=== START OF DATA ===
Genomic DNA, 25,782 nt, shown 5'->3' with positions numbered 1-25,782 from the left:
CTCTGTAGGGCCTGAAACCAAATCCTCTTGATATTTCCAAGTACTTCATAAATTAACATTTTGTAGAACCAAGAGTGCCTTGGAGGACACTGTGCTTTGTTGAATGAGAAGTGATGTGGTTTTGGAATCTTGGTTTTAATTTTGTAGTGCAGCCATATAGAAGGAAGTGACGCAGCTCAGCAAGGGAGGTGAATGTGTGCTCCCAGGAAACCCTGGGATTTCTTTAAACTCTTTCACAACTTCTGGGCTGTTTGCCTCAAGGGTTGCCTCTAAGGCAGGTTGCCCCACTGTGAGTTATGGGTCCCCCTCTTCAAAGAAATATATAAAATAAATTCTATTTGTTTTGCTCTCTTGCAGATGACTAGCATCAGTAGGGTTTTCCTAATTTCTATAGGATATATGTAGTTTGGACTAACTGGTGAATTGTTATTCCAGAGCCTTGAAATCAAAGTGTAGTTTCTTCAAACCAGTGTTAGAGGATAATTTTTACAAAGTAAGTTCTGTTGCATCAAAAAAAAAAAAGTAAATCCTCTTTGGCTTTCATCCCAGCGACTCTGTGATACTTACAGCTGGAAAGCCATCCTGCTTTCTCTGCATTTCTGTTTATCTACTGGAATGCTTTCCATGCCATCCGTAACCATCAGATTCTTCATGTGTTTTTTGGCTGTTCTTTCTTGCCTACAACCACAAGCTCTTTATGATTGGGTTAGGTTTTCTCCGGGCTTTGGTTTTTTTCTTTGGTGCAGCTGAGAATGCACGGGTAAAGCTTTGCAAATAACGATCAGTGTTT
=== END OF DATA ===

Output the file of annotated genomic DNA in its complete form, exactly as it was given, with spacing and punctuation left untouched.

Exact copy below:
Genomic DNA, 25,782 nt, shown 5'->3' with positions numbered 1-25,782 from the left:
CTCTGTAGGGCCTGAAACCAAATCCTCTTGATATTTCCAAGTACTTCATAAATTAACATTTTGTAGAACCAAGAGTGCCTTGGAGGACACTGTGCTTTGTTGAATGAGAAGTGATGTGGTTTTGGAATCTTGGTTTTAATTTTGTAGTGCAGCCATATAGAAGGAAGTGACGCAGCTCAGCAAGGGAGGTGAATGTGTGCTCCCAGGAAACCCTGGGATTTCTTTAAACTCTTTCACAACTTCTGGGCTGTTTGCCTCAAGGGTTGCCTCTAAGGCAGGTTGCCCCACTGTGAGTTATGGGTCCCCCTCTTCAAAGAAATATATAAAATAAATTCTATTTGTTTTGCTCTCTTGCAGATGACTAGCATCAGTAGGGTTTTCCTAATTTCTATAGGATATATGTAGTTTGGACTAACTGGTGAATTGTTATTCCAGAGCCTTGAAATCAAAGTGTAGTTTCTTCAAACCAGTGTTAGAGGATAATTTTTACAAAGTAAGTTCTGTTGCATCAAAAAAAAAAAAGTAAATCCTCTTTGGCTTTCATCCCAGCGACTCTGTGATACTTACAGCTGGAAAGCCATCCTGCTTTCTCTGCATTTCTGTTTATCTACTGGAATGCTTTCCATGCCATCCGTAACCATCAGATTCTTCATGTGTTTTTTGGCTGTTCTTTCTTGCCTACAACCACAAGCTCTTTATGATTGGGTTAGGTTTTCTCCGGGCTTTGGTTTTTTTCTTTGGTGCAGCTGAGAATGCACGGGTAAAGCTTTGCAAATAACGATCAGTGTTT